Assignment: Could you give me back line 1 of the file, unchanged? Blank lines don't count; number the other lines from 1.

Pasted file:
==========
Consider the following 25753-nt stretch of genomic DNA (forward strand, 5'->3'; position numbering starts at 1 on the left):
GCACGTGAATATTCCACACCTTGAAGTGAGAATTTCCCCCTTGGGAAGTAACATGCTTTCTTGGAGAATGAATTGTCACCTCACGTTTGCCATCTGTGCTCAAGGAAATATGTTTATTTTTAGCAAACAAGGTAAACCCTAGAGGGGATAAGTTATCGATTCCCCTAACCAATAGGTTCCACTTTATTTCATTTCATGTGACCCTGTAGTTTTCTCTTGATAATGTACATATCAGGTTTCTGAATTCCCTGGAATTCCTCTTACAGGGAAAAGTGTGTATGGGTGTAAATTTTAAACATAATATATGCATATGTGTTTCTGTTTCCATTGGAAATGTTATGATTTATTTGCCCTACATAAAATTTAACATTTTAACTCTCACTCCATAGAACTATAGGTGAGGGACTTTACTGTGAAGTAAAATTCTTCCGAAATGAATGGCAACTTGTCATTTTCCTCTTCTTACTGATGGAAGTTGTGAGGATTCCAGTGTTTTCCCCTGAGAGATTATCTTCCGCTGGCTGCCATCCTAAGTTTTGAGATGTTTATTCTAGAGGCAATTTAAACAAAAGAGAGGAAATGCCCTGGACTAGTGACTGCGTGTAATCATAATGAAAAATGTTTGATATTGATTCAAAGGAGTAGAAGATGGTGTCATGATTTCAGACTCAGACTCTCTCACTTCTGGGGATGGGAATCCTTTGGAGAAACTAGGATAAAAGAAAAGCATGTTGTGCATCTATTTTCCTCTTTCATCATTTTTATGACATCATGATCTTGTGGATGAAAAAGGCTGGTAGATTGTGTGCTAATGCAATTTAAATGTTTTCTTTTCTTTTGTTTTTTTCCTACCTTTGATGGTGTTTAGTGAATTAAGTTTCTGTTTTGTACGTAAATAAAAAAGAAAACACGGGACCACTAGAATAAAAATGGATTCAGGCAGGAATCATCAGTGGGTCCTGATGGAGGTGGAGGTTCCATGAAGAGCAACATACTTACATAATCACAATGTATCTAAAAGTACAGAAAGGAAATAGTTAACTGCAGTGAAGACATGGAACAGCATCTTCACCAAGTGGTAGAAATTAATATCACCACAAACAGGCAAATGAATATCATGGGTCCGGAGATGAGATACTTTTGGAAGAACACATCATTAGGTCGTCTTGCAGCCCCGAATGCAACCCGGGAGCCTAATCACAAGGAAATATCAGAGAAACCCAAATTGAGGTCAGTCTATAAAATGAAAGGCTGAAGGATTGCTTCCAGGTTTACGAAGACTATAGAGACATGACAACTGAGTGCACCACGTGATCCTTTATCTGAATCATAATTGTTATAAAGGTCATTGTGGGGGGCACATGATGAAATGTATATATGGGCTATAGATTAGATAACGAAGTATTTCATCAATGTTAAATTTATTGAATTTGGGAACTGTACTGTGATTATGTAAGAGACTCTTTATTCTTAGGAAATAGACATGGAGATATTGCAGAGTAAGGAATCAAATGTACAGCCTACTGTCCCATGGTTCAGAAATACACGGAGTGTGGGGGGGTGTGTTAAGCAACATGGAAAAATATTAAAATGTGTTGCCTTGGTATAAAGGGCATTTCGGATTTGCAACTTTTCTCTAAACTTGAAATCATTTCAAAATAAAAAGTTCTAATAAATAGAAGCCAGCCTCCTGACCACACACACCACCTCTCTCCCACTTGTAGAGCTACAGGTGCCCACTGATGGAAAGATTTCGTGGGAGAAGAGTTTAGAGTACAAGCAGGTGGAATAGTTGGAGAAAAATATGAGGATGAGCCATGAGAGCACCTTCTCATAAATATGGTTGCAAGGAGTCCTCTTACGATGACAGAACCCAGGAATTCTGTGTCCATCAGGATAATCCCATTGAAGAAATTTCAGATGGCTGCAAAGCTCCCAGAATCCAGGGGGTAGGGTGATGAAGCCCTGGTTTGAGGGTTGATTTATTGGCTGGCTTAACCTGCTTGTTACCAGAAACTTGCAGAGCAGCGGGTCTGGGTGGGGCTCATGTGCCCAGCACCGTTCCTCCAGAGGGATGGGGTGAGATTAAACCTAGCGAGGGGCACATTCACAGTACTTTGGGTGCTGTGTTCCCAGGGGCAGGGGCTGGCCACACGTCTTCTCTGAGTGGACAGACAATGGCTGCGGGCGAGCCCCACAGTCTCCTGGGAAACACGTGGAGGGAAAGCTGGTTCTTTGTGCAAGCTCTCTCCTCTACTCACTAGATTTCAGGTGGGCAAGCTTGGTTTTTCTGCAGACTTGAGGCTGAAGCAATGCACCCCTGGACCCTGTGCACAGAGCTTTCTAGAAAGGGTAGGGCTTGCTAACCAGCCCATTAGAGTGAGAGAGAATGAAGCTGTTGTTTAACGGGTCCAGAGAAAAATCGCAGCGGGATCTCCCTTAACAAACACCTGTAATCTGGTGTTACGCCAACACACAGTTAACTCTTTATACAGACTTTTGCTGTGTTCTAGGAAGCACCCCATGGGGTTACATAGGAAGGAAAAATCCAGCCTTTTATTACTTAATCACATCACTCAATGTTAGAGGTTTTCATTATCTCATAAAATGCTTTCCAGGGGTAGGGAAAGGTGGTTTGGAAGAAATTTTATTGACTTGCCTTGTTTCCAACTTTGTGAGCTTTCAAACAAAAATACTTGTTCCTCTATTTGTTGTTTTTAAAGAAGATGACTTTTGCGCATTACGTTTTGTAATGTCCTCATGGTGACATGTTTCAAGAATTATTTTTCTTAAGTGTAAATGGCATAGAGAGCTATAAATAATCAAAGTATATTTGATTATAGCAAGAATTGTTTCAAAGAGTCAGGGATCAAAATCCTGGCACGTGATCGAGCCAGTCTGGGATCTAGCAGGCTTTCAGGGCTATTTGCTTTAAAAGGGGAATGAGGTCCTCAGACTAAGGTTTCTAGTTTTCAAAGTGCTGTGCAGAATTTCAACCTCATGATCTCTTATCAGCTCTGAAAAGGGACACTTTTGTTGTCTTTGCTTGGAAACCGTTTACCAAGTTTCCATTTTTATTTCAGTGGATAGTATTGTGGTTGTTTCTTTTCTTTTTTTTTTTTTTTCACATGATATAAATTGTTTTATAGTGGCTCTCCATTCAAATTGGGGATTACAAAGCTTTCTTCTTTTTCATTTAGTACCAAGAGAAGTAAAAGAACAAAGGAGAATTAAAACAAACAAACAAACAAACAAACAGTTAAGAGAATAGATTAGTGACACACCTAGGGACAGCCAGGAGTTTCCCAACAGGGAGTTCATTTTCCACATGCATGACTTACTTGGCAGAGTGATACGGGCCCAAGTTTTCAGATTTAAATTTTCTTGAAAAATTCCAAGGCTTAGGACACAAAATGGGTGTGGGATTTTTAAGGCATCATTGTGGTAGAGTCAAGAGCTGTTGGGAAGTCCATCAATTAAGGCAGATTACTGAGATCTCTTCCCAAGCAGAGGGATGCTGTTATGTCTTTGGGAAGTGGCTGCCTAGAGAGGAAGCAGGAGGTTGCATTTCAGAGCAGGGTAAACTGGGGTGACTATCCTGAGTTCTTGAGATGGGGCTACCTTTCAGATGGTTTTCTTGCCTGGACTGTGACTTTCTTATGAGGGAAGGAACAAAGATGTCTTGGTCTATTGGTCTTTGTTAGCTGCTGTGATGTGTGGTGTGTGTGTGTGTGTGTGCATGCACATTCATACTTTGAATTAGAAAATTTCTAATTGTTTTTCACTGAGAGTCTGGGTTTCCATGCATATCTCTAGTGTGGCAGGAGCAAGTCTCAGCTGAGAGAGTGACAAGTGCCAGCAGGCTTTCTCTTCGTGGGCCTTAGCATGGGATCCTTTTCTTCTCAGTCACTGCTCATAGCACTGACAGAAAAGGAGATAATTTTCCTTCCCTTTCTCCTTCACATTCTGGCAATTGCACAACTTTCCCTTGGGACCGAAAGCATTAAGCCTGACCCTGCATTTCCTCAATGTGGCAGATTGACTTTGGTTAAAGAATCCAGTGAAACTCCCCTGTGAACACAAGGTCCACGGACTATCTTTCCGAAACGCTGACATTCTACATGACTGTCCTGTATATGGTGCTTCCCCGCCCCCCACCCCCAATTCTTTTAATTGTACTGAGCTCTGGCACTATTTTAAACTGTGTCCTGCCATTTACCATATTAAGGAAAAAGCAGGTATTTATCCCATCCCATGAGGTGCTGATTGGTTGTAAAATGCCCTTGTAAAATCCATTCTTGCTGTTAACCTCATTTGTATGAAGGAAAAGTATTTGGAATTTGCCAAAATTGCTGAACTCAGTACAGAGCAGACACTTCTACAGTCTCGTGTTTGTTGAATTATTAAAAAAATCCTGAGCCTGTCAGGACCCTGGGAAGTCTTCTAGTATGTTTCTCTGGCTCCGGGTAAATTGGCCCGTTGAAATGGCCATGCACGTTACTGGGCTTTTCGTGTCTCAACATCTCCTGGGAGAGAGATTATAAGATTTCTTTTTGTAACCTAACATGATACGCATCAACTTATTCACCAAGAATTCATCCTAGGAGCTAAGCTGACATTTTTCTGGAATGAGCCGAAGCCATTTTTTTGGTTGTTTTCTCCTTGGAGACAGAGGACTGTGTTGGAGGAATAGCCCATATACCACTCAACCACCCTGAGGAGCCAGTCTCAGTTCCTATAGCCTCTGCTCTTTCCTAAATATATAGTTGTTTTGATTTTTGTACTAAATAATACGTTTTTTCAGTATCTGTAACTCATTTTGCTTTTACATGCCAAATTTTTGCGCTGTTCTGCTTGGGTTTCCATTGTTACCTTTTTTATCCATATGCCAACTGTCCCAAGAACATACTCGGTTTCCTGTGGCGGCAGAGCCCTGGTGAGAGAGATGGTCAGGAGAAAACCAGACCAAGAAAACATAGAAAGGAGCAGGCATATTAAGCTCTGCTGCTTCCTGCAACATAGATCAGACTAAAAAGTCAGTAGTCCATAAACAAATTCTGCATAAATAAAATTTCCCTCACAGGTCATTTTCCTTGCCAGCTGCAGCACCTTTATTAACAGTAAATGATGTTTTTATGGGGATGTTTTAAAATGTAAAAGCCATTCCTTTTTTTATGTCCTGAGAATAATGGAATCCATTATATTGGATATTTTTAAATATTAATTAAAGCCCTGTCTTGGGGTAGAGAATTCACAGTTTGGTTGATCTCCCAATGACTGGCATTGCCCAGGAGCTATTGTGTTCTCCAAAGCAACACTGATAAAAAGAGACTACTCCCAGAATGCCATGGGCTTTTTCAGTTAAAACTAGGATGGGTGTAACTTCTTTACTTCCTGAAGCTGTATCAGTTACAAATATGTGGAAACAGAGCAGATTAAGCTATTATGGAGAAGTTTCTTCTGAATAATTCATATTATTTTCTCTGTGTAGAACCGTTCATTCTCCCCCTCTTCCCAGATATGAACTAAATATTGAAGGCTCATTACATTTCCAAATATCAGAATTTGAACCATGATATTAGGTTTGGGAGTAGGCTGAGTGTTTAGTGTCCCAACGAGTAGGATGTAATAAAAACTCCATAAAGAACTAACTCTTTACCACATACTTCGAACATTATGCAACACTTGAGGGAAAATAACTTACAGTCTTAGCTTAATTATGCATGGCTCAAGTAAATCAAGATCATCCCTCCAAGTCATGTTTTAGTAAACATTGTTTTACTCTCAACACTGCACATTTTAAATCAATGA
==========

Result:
Consider the following 25753-nt stretch of genomic DNA (forward strand, 5'->3'; position numbering starts at 1 on the left):